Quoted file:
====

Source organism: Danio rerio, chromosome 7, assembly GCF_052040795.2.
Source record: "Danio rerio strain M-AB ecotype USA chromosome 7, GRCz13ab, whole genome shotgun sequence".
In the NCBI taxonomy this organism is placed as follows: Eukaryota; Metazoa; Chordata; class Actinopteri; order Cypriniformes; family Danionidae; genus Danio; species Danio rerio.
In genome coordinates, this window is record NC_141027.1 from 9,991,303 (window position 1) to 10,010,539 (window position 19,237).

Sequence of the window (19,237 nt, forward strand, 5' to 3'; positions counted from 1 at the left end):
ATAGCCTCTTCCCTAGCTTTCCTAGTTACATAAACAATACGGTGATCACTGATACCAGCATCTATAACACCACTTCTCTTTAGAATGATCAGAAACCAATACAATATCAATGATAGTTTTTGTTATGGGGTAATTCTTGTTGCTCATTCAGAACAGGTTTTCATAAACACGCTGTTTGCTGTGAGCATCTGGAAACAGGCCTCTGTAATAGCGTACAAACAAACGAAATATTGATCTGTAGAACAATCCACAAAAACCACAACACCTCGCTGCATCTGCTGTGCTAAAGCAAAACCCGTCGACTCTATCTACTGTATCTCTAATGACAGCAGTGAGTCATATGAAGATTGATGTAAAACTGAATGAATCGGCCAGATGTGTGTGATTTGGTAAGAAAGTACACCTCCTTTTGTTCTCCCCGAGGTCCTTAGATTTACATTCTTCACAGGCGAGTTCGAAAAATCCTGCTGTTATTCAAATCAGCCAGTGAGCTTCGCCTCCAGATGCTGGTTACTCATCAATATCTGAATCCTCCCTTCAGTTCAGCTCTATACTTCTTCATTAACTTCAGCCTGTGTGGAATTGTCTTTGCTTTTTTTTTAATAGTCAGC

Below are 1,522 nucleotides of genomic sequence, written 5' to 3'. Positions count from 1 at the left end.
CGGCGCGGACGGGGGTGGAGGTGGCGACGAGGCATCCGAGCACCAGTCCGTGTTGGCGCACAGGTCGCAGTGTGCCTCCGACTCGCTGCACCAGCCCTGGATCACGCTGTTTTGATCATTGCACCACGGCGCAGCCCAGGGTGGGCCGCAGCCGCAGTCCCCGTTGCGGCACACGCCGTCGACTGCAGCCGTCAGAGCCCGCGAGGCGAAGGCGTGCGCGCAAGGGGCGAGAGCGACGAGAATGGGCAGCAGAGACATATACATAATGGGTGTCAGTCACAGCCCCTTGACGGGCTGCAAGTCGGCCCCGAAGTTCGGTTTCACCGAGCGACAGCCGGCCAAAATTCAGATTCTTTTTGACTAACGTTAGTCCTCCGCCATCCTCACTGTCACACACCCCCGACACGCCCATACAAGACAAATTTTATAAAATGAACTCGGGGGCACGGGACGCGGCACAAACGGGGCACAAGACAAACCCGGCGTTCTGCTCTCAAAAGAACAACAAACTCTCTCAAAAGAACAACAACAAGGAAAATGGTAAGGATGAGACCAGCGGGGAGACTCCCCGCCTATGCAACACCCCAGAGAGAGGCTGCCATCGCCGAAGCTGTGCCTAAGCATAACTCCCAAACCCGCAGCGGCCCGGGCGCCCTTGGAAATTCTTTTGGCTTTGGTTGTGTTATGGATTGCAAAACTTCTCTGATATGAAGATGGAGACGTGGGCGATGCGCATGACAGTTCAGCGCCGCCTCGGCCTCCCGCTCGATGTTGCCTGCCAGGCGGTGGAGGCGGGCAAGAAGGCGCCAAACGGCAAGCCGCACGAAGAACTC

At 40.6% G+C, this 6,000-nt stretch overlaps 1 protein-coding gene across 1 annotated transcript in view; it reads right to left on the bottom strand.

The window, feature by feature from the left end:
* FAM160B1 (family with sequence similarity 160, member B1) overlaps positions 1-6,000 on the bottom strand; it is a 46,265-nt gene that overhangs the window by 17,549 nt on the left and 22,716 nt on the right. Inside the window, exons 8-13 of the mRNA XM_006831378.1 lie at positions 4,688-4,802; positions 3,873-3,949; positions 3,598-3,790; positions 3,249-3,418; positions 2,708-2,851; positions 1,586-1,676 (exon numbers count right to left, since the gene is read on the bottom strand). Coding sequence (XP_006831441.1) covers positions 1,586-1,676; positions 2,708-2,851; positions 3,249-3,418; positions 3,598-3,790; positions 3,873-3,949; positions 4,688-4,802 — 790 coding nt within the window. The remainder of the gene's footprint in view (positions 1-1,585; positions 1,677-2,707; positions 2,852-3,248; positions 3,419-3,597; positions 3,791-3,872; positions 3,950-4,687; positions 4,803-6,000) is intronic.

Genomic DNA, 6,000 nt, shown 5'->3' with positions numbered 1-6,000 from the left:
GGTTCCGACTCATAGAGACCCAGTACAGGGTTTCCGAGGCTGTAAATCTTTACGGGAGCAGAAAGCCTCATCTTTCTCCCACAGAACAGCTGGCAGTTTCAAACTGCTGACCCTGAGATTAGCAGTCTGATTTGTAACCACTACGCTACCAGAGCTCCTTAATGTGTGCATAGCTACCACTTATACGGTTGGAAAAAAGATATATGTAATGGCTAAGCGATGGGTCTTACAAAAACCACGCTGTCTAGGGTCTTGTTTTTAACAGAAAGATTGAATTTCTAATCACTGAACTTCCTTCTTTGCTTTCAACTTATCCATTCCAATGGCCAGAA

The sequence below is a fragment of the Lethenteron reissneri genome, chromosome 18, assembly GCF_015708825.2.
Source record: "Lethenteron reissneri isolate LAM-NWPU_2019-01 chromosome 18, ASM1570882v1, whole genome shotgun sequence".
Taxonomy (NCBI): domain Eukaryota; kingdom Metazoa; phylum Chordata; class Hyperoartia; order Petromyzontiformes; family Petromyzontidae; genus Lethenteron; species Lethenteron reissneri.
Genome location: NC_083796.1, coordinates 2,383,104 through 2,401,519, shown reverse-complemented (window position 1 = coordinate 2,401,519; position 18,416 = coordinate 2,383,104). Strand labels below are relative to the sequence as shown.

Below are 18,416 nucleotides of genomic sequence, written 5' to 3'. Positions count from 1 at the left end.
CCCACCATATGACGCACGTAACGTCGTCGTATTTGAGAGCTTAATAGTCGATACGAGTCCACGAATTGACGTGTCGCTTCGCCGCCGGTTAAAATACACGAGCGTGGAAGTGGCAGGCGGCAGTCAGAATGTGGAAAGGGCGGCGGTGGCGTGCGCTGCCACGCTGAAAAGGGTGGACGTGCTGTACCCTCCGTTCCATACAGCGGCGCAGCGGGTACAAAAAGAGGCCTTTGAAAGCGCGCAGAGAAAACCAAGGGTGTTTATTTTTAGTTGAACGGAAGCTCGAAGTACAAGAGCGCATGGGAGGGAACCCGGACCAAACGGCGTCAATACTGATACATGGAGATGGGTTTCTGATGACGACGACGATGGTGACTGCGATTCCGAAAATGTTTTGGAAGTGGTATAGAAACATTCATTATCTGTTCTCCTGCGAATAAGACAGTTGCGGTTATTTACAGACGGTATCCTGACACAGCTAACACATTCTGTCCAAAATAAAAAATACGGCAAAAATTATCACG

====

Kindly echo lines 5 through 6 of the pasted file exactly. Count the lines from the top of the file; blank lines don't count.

Sequence of the window (19,237 nt, forward strand, 5' to 3'; positions counted from 1 at the left end):
ATAGCCTCTTCCCTAGCTTTCCTAGTTACATAAACAATACGGTGATCACTGATACCAGCATCTATAACACCACTTCTCTTTAGAATGATCAGAAACCAATACAATATCAATGATAGTTTTTGTTATGGGGTAATTCTTGTTGCTCATTCAGAACAGGTTTTCATAAACACGCTGTTTGCTGTGAGCATCTGGAAACAGGCCTCTGTAATAGCGTACAAACAAACGAAATATTGATCTGTAGAACAATCCACAAAAACCACAACACCTCGCTGCATCTGCTGTGCTAAAGCAAAACCCGTCGACTCTATCTACTGTATCTCTAATGACAGCAGTGAGTCATATGAAGATTGATGTAAAACTGAATGAATCGGCCAGATGTGTGTGATTTGGTAAGAAAGTACACCTCCTTTTGTTCTCCCCGAGGTCCTTAGATTTACATTCTTCACAGGCGAGTTCGAAAAATCCTGCTGTTATTCAAATCAGCCAGTGAGCTTCGCCTCCAGATGCTGGTTACTCATCAATATCTGAATCCTCCCTTCAGTTCAGCTCTATACTTCTTCATTAACTTCAGCCTGTGTGGAATTGTCTTTGCTTTTTTTTTAATAGTCAGC